|Richard Hugo (adapted from cover art)|
Note: The Richard Hugo House is involved in its end-of-year campaign to raise money to provide education to budding writers. As a gesture of support I'm posting part of an article I wrote that originally appeared in The Ember, newsletter of the Indianapolis Zen Center. It will become clear why Richard Hugo House is close to my heart. Please visit their website.
Richard Hugo was a poet who taught creative writing at the University of Montana in Missoula. He had an austere childhood in rural Washington followed by a full tour of duty as a bombardier in World War II. He worked with Boeing Aircraft before eventually taking up the teaching career that most successful American poets enter.
“Highfaluting” was not what you would call Hugo or his poetry, which often took small towns and other distant locales and lives as their subjects. To these subjects he brought a big, rhythmic voice, a style that infected many young poets who tried to write the way he did. I was one of them, a skinny, chain-smoking undergraduate at Indiana University who had attended one of his poetry readings, an event that was, for better or worse, a turning point in my life, determining my decision to take up a major in English and creating an indelible interest in literature. You never know when these turning points will happen.
Hugo made such a big impression on me that I chose his career as the subject of my undergraduate thesis, and I arranged to fly out to mountain-ringed Missoula to interview this man who had become my literary hero. Going there I knew he was not in the best of health. He had lost a lung to cancer a couple of years earlier, and he was sometimes fatigued, but I thought he was doing fairly well considering. At the end of the summer before my senior year I visited him.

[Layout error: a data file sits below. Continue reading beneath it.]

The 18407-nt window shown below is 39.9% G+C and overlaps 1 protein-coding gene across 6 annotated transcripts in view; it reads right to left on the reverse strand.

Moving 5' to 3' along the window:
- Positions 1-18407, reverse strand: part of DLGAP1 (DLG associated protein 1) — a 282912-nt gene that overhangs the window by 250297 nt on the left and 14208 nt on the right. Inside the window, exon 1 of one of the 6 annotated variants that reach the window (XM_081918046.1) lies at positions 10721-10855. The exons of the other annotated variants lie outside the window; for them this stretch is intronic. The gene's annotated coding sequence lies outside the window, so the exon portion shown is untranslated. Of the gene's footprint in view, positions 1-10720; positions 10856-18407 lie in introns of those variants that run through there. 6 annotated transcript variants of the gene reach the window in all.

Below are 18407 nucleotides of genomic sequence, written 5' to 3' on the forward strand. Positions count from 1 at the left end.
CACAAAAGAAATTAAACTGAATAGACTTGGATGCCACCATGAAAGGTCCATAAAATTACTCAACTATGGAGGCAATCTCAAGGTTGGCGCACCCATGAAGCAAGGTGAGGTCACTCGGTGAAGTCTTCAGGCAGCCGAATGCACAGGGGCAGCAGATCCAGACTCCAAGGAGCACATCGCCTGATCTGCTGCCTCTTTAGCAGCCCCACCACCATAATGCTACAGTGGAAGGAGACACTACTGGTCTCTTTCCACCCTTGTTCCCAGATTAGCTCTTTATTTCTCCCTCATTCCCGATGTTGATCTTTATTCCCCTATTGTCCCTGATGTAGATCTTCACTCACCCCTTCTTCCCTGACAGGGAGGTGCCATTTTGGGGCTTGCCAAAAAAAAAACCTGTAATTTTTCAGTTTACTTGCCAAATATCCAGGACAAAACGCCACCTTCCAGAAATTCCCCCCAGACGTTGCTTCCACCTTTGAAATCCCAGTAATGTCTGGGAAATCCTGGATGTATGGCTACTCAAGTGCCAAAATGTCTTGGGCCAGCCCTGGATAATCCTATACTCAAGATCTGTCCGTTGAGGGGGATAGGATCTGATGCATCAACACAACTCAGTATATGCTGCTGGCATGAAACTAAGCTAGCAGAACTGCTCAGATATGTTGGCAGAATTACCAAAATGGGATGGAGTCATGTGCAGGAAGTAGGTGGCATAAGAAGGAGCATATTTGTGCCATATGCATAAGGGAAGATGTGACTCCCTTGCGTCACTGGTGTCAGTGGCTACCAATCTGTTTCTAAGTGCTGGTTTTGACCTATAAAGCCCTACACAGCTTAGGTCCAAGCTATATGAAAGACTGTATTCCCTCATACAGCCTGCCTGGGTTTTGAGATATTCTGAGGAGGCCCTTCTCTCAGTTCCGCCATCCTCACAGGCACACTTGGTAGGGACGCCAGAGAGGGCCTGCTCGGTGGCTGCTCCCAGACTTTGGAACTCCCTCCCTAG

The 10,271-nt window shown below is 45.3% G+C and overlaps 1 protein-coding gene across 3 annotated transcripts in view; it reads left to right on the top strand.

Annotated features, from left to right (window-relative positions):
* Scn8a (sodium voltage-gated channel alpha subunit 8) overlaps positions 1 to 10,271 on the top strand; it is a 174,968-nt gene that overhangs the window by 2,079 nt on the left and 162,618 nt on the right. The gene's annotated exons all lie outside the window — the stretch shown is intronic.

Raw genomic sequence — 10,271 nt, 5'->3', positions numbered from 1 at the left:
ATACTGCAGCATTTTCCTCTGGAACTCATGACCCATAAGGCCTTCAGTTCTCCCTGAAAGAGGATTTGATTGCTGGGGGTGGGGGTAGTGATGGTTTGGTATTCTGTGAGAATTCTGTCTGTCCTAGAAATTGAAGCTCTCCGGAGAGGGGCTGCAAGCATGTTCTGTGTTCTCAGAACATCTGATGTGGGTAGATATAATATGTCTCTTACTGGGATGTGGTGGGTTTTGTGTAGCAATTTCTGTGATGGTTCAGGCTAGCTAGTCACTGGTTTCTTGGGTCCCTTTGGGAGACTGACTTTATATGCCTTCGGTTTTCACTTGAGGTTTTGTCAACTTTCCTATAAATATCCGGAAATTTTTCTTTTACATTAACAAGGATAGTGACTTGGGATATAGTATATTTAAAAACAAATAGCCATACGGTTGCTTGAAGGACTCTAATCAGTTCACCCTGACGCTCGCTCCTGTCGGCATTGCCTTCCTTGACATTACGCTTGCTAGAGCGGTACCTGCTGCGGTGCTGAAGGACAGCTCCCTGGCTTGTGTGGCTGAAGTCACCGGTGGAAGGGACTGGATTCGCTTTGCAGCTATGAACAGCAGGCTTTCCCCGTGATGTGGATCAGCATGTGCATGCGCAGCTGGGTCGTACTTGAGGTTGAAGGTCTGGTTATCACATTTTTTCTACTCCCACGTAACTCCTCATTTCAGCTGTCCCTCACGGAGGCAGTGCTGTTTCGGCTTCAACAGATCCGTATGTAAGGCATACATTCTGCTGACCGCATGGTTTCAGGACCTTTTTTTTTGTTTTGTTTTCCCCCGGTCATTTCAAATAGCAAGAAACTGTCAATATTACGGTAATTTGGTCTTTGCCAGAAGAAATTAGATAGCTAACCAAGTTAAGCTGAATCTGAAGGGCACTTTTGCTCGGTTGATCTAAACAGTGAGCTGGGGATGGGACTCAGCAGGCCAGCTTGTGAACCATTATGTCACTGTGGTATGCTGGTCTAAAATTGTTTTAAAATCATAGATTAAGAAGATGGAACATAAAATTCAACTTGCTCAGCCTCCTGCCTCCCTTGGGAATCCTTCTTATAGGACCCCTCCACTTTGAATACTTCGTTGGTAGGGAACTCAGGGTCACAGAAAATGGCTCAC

He was tired but very friendly and considerate of my questions that afternoon. I stayed for a backyard cookout with him and his wife, talking as the sun went down. Looking back at myself that evening, I wasn’t that different from who I am now, just a little more nervous. I don’t remember the highfaluting things I was talking to him about. They don’t really matter now. What I do remember about that evening is more important.
In the middle of my literary chatter Hugo said, “Look. That mountain just changed color.” I stopped. I looked at the closest mountain. I checked its color. The sky was darker and paler. Nothing I had talked about mattered. There was a mountain in the twilight. It was what we might call a “just like this” moment in Zen. It was almost like he had delivered an answer to a koan, and the world, for a moment, opened up.
Two months later I learned that Hugo had died. Unknown to me he had developed leukemia, and complications from that disease proved fatal. I completed my thesis feeling an irrational sense of guilt. I wondered what his state of mind must have been during that interview, and I wondered if his serious illness had focused his attention on the present moment, single-pointedly, when the mountain changed color, or perhaps he was just sick of listening to me. In either case, he had his priorities straight.
I have hazy memories of the big ideas I wrote about in my thesis. But I remember the mountain.